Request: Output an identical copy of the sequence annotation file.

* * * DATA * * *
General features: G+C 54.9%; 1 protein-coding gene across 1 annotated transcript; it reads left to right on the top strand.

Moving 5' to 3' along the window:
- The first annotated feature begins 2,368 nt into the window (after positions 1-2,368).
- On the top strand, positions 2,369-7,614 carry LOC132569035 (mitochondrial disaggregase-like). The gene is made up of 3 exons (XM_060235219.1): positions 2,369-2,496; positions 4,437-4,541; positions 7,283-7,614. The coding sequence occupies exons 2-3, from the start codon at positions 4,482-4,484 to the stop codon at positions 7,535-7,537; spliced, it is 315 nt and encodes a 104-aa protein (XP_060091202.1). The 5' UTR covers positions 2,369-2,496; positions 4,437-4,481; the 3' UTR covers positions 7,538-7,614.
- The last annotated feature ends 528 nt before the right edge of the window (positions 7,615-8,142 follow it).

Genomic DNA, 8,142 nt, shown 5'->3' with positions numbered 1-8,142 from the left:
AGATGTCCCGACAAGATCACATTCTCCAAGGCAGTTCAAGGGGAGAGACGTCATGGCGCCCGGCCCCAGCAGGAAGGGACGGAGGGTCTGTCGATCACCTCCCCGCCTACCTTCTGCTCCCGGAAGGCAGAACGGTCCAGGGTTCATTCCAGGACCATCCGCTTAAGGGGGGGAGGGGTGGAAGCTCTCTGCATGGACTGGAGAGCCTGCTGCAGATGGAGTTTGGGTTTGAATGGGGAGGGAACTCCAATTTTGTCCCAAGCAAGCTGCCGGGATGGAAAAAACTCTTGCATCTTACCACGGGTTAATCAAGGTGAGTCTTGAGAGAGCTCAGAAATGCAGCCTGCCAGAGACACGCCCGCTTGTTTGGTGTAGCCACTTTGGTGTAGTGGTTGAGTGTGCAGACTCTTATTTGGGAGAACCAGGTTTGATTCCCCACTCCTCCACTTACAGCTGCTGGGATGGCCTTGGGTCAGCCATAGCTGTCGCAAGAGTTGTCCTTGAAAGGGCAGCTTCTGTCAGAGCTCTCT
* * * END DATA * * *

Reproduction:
General features: G+C 54.9%; 1 protein-coding gene across 1 annotated transcript; it reads left to right on the top strand.

Moving 5' to 3' along the window:
- The first annotated feature begins 2,368 nt into the window (after positions 1-2,368).
- On the top strand, positions 2,369-7,614 carry LOC132569035 (mitochondrial disaggregase-like). The gene is made up of 3 exons (XM_060235219.1): positions 2,369-2,496; positions 4,437-4,541; positions 7,283-7,614. The coding sequence occupies exons 2-3, from the start codon at positions 4,482-4,484 to the stop codon at positions 7,535-7,537; spliced, it is 315 nt and encodes a 104-aa protein (XP_060091202.1). The 5' UTR covers positions 2,369-2,496; positions 4,437-4,481; the 3' UTR covers positions 7,538-7,614.
- The last annotated feature ends 528 nt before the right edge of the window (positions 7,615-8,142 follow it).

Genomic DNA, 8,142 nt, shown 5'->3' with positions numbered 1-8,142 from the left:
AGATGTCCCGACAAGATCACATTCTCCAAGGCAGTTCAAGGGGAGAGACGTCATGGCGCCCGGCCCCAGCAGGAAGGGACGGAGGGTCTGTCGATCACCTCCCCGCCTACCTTCTGCTCCCGGAAGGCAGAACGGTCCAGGGTTCATTCCAGGACCATCCGCTTAAGGGGGGGAGGGGTGGAAGCTCTCTGCATGGACTGGAGAGCCTGCTGCAGATGGAGTTTGGGTTTGAATGGGGAGGGAACTCCAATTTTGTCCCAAGCAAGCTGCCGGGATGGAAAAAACTCTTGCATCTTACCACGGGTTAATCAAGGTGAGTCTTGAGAGAGCTCAGAAATGCAGCCTGCCAGAGACACGCCCGCTTGTTTGGTGTAGCCACTTTGGTGTAGTGGTTGAGTGTGCAGACTCTTATTTGGGAGAACCAGGTTTGATTCCCCACTCCTCCACTTACAGCTGCTGGGATGGCCTTGGGTCAGCCATAGCTGTCGCAAGAGTTGTCCTTGAAAGGGCAGCTTCTGTCAGAGCTCTCT